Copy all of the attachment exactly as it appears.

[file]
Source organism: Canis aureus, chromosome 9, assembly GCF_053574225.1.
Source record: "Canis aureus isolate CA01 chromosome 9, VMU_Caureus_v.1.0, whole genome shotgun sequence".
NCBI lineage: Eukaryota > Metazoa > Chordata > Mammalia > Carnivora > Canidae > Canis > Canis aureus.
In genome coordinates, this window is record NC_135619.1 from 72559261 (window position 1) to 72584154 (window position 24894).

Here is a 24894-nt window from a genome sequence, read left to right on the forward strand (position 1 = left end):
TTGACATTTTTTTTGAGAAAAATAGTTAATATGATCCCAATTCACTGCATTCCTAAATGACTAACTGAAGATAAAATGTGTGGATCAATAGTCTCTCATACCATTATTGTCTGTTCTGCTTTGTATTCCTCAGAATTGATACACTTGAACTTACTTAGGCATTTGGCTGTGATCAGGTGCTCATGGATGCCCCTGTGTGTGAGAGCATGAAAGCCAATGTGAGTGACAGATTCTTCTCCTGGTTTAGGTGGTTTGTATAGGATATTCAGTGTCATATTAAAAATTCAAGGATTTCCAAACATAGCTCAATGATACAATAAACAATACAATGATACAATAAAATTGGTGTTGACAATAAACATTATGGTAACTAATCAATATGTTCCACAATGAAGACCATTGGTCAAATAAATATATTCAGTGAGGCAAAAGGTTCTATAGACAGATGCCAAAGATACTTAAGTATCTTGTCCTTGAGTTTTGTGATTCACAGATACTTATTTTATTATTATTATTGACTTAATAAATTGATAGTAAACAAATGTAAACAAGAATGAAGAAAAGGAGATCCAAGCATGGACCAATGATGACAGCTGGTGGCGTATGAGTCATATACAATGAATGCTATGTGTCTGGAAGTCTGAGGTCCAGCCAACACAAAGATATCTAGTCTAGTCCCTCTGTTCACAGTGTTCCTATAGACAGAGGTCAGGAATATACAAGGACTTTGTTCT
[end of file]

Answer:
Source organism: Canis aureus, chromosome 9, assembly GCF_053574225.1.
Source record: "Canis aureus isolate CA01 chromosome 9, VMU_Caureus_v.1.0, whole genome shotgun sequence".
NCBI lineage: Eukaryota > Metazoa > Chordata > Mammalia > Carnivora > Canidae > Canis > Canis aureus.
In genome coordinates, this window is record NC_135619.1 from 72559261 (window position 1) to 72584154 (window position 24894).

Here is a 24894-nt window from a genome sequence, read left to right on the forward strand (position 1 = left end):
TTGACATTTTTTTTGAGAAAAATAGTTAATATGATCCCAATTCACTGCATTCCTAAATGACTAACTGAAGATAAAATGTGTGGATCAATAGTCTCTCATACCATTATTGTCTGTTCTGCTTTGTATTCCTCAGAATTGATACACTTGAACTTACTTAGGCATTTGGCTGTGATCAGGTGCTCATGGATGCCCCTGTGTGTGAGAGCATGAAAGCCAATGTGAGTGACAGATTCTTCTCCTGGTTTAGGTGGTTTGTATAGGATATTCAGTGTCATATTAAAAATTCAAGGATTTCCAAACATAGCTCAATGATACAATAAACAATACAATGATACAATAAAATTGGTGTTGACAATAAACATTATGGTAACTAATCAATATGTTCCACAATGAAGACCATTGGTCAAATAAATATATTCAGTGAGGCAAAAGGTTCTATAGACAGATGCCAAAGATACTTAAGTATCTTGTCCTTGAGTTTTGTGATTCACAGATACTTATTTTATTATTATTATTGACTTAATAAATTGATAGTAAACAAATGTAAACAAGAATGAAGAAAAGGAGATCCAAGCATGGACCAATGATGACAGCTGGTGGCGTATGAGTCATATACAATGAATGCTATGTGTCTGGAAGTCTGAGGTCCAGCCAACACAAAGATATCTAGTCTAGTCCCTCTGTTCACAGTGTTCCTATAGACAGAGGTCAGGAATATACAAGGACTTTGTTCT